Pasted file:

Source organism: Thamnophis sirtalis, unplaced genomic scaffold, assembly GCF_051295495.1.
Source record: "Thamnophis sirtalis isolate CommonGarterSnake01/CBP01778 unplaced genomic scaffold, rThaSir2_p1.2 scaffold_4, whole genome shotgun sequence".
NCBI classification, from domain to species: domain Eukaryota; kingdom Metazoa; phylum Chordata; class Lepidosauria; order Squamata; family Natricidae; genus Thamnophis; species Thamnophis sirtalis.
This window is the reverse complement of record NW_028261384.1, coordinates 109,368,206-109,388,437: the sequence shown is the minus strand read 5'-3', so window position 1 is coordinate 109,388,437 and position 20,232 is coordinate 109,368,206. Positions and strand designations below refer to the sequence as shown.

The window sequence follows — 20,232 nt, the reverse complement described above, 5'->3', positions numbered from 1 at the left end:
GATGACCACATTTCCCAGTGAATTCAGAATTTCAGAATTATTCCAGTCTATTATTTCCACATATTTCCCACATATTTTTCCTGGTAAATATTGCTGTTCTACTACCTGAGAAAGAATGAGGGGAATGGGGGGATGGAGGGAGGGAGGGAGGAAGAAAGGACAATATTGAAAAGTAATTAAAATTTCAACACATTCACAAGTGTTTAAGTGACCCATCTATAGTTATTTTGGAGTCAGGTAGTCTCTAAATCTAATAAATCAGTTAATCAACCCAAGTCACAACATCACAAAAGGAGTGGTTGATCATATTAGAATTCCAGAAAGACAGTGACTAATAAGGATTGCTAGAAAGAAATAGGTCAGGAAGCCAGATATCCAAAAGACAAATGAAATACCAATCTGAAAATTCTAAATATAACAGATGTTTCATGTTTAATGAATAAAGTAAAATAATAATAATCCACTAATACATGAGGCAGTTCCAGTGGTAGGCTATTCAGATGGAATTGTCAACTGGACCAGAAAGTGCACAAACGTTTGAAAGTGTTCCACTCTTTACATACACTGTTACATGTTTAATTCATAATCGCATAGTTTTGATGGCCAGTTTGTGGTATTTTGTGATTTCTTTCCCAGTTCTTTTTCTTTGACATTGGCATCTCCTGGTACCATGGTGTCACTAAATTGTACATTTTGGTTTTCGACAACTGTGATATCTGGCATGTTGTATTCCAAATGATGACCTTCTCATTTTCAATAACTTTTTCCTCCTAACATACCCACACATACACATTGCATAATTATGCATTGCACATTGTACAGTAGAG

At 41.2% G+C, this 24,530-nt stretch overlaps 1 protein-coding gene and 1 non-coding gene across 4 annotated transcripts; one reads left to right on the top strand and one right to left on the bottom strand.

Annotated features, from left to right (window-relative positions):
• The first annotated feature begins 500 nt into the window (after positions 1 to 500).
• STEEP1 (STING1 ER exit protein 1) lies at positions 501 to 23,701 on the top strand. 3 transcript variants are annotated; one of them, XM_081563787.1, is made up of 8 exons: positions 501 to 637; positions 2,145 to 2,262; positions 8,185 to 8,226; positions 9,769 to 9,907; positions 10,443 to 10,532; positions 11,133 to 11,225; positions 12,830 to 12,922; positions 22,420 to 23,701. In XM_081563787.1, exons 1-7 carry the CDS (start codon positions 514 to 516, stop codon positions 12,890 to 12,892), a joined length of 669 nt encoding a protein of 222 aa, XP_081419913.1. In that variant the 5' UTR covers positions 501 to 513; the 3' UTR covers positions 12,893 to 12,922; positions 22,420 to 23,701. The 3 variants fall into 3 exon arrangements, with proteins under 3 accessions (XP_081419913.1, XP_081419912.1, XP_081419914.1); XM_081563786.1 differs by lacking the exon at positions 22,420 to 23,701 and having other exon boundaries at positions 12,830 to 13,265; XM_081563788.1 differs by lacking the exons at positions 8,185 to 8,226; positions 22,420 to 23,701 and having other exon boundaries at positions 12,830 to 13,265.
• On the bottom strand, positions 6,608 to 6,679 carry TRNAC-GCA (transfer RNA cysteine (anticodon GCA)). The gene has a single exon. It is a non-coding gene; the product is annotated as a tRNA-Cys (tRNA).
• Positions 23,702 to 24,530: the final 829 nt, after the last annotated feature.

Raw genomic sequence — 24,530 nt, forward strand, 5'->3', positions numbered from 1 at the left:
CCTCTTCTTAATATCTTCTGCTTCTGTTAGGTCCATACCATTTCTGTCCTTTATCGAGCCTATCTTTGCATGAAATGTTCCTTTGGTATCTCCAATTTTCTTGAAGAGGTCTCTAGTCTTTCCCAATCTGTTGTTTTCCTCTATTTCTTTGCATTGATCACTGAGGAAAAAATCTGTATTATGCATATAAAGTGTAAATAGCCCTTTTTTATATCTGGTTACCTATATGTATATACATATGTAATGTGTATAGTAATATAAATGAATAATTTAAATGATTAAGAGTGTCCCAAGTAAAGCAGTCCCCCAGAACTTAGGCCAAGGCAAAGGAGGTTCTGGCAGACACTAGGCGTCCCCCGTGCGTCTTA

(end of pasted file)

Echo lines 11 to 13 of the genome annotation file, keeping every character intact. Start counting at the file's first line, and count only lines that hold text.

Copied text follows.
• On the bottom strand, positions 6,608 to 6,679 carry TRNAC-GCA (transfer RNA cysteine (anticodon GCA)). The gene has a single exon. It is a non-coding gene; the product is annotated as a tRNA-Cys (tRNA).
• Positions 23,702 to 24,530: the final 829 nt, after the last annotated feature.

Raw genomic sequence — 24,530 nt, forward strand, 5'->3', positions numbered from 1 at the left: